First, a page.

or TV programs you are trying to pitch. As a rule of thumb, they’re only going to cover topics that are relevant to their content. Don’t waste your time reaching out to publications that are too much of a stretch. Go for the obvious choices. Where are your customers hanging out? What magazines are they reading? What TV shows are they watching? Make a Top 20 and pitch each one differently and targeted to its readership/viewership. What good are 5,000 media placements if no one is reading those magazines? tences, you are definitely going to lose interest. Reporters barely make it past your first sentence. Keep it short and to the point. If you get a bite, the reporter will ask for more information.

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LOOK WHO’S TALKING 7 Local Voices, 1 Universal Truth: Marketing Matters

HUGHES AGENCY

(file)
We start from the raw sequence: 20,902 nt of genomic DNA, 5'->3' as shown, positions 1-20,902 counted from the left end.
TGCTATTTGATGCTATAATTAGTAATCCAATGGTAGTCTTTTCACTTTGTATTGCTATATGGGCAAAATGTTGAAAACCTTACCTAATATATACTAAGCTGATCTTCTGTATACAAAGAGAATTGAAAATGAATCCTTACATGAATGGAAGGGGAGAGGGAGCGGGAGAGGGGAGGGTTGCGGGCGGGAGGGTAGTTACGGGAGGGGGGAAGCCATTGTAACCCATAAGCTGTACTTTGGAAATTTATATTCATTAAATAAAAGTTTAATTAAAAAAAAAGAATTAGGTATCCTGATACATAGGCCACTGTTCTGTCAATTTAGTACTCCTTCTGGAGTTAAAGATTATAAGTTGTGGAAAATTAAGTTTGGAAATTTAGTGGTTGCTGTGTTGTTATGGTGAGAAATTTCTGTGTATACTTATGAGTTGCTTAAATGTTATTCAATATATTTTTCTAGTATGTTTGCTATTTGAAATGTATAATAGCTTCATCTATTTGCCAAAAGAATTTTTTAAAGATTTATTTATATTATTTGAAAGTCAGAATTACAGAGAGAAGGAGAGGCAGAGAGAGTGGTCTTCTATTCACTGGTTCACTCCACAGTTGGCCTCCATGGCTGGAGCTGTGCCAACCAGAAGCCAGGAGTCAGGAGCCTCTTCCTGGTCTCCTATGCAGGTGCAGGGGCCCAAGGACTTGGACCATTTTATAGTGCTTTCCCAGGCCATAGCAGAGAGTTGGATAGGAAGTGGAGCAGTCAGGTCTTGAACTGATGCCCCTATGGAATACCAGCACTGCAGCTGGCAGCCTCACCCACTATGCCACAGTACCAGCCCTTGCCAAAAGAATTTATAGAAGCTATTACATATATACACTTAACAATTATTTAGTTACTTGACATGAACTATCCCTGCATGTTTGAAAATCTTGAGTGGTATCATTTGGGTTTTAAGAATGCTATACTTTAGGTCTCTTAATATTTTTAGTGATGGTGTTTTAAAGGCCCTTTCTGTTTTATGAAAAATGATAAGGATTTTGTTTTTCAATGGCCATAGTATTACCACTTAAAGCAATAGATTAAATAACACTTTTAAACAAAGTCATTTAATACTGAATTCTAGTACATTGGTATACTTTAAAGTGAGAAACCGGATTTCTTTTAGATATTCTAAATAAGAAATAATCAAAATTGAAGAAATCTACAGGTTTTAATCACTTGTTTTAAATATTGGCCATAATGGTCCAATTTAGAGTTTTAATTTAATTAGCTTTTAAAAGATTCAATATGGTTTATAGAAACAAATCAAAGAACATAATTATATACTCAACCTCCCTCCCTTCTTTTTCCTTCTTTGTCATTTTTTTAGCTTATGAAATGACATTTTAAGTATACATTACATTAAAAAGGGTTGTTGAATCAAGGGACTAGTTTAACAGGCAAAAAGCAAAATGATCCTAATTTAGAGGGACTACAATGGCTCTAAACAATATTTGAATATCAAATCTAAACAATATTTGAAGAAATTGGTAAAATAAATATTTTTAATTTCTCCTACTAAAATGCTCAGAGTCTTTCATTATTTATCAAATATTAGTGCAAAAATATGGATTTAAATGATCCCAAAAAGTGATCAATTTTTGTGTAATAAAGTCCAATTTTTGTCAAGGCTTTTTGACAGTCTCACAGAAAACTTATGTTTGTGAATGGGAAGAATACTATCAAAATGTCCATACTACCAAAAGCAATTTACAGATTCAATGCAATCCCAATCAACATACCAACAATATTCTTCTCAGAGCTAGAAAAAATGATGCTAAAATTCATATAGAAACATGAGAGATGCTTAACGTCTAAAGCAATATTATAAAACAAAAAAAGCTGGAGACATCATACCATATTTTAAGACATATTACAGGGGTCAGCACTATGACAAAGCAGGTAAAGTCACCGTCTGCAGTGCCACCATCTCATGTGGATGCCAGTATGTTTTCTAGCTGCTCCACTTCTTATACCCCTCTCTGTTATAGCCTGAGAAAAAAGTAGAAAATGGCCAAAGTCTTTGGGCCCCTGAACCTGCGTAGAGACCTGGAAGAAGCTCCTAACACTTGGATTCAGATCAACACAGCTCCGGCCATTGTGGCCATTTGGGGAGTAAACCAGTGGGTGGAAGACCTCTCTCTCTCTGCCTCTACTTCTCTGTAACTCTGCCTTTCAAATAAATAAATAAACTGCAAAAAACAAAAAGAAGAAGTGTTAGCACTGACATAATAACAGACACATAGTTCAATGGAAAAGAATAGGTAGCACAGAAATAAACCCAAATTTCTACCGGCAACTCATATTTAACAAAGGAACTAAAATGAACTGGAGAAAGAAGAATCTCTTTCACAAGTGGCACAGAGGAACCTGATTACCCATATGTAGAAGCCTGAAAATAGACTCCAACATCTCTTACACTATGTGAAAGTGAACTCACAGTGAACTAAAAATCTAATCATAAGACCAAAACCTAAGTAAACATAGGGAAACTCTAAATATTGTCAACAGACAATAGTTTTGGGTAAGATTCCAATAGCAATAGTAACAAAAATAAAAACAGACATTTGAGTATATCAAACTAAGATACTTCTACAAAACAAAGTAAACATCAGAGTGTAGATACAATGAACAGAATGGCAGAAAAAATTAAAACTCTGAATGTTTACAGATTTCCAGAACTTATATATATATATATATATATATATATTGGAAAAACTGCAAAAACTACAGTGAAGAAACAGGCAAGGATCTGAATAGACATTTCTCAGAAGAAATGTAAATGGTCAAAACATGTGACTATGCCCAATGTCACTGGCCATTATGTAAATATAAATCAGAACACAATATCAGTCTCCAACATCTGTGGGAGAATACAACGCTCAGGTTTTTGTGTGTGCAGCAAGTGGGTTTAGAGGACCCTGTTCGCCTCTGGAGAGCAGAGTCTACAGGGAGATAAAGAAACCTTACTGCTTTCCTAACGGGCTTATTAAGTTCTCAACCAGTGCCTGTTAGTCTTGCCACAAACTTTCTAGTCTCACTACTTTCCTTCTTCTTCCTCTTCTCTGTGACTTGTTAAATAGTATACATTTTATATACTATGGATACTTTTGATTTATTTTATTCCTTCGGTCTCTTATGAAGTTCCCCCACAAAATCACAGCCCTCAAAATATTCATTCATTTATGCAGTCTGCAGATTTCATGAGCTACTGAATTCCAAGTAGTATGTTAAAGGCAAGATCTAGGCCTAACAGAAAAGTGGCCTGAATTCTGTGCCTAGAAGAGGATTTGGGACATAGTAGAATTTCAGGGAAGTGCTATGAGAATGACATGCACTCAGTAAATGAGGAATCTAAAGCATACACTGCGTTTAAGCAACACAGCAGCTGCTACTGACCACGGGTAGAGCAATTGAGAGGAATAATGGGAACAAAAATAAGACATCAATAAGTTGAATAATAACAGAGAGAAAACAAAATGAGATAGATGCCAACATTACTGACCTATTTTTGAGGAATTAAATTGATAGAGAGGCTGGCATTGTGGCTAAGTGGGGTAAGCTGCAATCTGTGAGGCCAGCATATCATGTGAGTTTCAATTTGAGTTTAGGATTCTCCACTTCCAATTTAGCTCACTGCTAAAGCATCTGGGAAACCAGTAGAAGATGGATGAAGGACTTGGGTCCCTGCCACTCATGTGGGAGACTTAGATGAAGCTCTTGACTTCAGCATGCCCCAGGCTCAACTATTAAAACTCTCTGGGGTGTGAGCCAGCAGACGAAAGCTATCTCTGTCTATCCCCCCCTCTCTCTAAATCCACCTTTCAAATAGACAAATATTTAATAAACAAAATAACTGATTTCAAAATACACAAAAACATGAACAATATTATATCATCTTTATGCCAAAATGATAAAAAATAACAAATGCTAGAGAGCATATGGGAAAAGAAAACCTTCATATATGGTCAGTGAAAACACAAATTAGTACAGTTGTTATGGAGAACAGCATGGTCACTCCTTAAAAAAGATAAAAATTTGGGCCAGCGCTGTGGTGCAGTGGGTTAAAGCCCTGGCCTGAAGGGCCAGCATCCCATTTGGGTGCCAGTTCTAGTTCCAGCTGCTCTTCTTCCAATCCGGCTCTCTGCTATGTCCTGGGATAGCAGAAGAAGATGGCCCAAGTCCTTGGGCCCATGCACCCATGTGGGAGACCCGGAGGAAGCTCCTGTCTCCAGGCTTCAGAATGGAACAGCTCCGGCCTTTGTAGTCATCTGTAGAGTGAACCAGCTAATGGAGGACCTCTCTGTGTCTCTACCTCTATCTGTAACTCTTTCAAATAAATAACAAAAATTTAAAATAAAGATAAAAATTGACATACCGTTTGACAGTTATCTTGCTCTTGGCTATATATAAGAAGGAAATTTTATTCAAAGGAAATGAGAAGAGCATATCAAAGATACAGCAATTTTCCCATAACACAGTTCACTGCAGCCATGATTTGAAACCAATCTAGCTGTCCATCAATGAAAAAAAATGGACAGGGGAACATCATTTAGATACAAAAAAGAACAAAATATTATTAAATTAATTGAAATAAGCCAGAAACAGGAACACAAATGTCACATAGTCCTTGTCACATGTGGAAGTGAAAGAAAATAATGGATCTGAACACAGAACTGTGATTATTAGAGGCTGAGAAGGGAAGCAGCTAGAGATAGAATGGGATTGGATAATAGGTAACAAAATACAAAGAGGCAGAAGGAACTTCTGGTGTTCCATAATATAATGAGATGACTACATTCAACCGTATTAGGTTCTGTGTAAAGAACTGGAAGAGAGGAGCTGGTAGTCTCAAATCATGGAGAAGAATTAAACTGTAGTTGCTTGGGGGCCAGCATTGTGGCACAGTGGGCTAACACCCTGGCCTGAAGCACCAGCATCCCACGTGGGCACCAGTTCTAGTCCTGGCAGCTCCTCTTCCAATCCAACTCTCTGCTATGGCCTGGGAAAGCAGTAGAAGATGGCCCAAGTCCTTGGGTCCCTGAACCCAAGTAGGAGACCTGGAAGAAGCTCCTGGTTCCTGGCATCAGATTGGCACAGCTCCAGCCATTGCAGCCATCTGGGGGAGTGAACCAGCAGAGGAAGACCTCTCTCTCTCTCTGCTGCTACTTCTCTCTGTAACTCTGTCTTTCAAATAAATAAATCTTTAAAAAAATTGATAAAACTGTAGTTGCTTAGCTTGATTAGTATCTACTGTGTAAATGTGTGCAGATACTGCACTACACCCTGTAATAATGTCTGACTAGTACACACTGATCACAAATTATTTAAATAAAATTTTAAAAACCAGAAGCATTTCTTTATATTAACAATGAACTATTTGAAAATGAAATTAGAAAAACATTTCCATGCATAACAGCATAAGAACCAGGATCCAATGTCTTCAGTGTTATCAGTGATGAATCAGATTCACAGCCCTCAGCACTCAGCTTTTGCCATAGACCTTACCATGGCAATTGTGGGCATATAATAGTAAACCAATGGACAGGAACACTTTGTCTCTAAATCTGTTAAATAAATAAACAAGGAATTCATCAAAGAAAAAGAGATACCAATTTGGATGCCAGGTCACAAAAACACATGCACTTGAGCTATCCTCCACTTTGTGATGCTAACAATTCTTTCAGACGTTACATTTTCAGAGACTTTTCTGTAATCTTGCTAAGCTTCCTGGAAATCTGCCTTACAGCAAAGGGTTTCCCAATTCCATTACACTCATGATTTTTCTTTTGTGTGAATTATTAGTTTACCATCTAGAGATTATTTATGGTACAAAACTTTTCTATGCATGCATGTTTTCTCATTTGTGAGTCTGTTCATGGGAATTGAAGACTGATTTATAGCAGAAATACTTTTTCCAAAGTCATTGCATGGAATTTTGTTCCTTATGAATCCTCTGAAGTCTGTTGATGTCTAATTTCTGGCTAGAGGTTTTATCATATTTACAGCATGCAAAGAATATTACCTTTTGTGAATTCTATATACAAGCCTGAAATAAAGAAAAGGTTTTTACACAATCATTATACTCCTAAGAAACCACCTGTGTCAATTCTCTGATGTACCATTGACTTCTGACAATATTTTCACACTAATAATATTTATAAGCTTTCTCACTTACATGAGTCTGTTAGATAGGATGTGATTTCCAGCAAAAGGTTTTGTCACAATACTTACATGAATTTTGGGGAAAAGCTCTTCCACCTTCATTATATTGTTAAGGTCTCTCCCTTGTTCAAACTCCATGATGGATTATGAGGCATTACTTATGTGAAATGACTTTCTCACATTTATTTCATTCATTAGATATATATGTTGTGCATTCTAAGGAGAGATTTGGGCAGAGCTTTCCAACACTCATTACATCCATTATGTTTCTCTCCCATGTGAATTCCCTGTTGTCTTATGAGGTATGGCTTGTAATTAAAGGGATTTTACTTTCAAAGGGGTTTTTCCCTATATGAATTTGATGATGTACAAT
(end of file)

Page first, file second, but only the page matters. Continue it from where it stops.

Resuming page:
Jennifer Oladipo

Is honesty the best policy? (Spoiler alert: YES)

O’NEAL INC.

CRAWFORD STRATEGY

Brian Gallagher ROI: Changing Rules, Not the Game

Marion Crawford Therapy for Your Brand’s Identity Crisis

ENGENIUS

Chris Manley Your Digital Strategy: Awesome Isn’t Enough

3FOLD

Tim Joiner

For Fresh Eyes, Unschedule Your Schedule

THE MARKETING BEACON

William Russell

Need Fuel for Your Marketing Plan? Go High

FUEL

Warren Griffith

“Are we there yet?” If you’re not going digital, then nope.

Sincerity Sells, so Dig Deep In marketing efforts, transparency is a worthwhile strategy By JENNIFER OLADIPO Senior Account Executive, Hughes Agency